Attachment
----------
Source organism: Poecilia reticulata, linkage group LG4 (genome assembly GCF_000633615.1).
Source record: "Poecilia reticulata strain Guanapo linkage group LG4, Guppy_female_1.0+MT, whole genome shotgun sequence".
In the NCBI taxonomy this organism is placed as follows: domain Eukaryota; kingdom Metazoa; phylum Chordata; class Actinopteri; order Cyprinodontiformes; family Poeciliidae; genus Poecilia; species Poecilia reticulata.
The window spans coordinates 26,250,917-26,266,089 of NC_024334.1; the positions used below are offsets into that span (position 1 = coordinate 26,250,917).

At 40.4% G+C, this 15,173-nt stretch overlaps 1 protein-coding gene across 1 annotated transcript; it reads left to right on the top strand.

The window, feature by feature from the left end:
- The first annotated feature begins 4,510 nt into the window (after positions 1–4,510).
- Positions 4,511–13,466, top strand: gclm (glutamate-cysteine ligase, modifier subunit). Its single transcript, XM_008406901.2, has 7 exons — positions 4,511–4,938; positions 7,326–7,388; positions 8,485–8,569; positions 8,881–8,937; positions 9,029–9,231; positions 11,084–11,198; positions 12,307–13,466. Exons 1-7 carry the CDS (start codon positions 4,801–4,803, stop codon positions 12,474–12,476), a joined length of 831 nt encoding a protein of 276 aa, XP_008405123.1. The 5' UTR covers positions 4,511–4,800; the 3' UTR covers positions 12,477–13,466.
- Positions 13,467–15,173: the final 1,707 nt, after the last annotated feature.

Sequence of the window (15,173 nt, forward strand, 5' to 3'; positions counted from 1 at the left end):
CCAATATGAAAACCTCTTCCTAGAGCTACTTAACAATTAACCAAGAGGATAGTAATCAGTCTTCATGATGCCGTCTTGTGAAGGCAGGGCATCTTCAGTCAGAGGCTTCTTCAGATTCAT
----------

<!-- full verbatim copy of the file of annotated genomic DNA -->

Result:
Source organism: Poecilia reticulata, linkage group LG4 (genome assembly GCF_000633615.1).
Source record: "Poecilia reticulata strain Guanapo linkage group LG4, Guppy_female_1.0+MT, whole genome shotgun sequence".
In the NCBI taxonomy this organism is placed as follows: domain Eukaryota; kingdom Metazoa; phylum Chordata; class Actinopteri; order Cyprinodontiformes; family Poeciliidae; genus Poecilia; species Poecilia reticulata.
The window spans coordinates 26,250,917-26,266,089 of NC_024334.1; the positions used below are offsets into that span (position 1 = coordinate 26,250,917).

At 40.4% G+C, this 15,173-nt stretch overlaps 1 protein-coding gene across 1 annotated transcript; it reads left to right on the top strand.

The window, feature by feature from the left end:
- The first annotated feature begins 4,510 nt into the window (after positions 1–4,510).
- Positions 4,511–13,466, top strand: gclm (glutamate-cysteine ligase, modifier subunit). Its single transcript, XM_008406901.2, has 7 exons — positions 4,511–4,938; positions 7,326–7,388; positions 8,485–8,569; positions 8,881–8,937; positions 9,029–9,231; positions 11,084–11,198; positions 12,307–13,466. Exons 1-7 carry the CDS (start codon positions 4,801–4,803, stop codon positions 12,474–12,476), a joined length of 831 nt encoding a protein of 276 aa, XP_008405123.1. The 5' UTR covers positions 4,511–4,800; the 3' UTR covers positions 12,477–13,466.
- Positions 13,467–15,173: the final 1,707 nt, after the last annotated feature.

Sequence of the window (15,173 nt, forward strand, 5' to 3'; positions counted from 1 at the left end):
CCAATATGAAAACCTCTTCCTAGAGCTACTTAACAATTAACCAAGAGGATAGTAATCAGTCTTCATGATGCCGTCTTGTGAAGGCAGGGCATCTTCAGTCAGAGGCTTCTTCAGATTCAT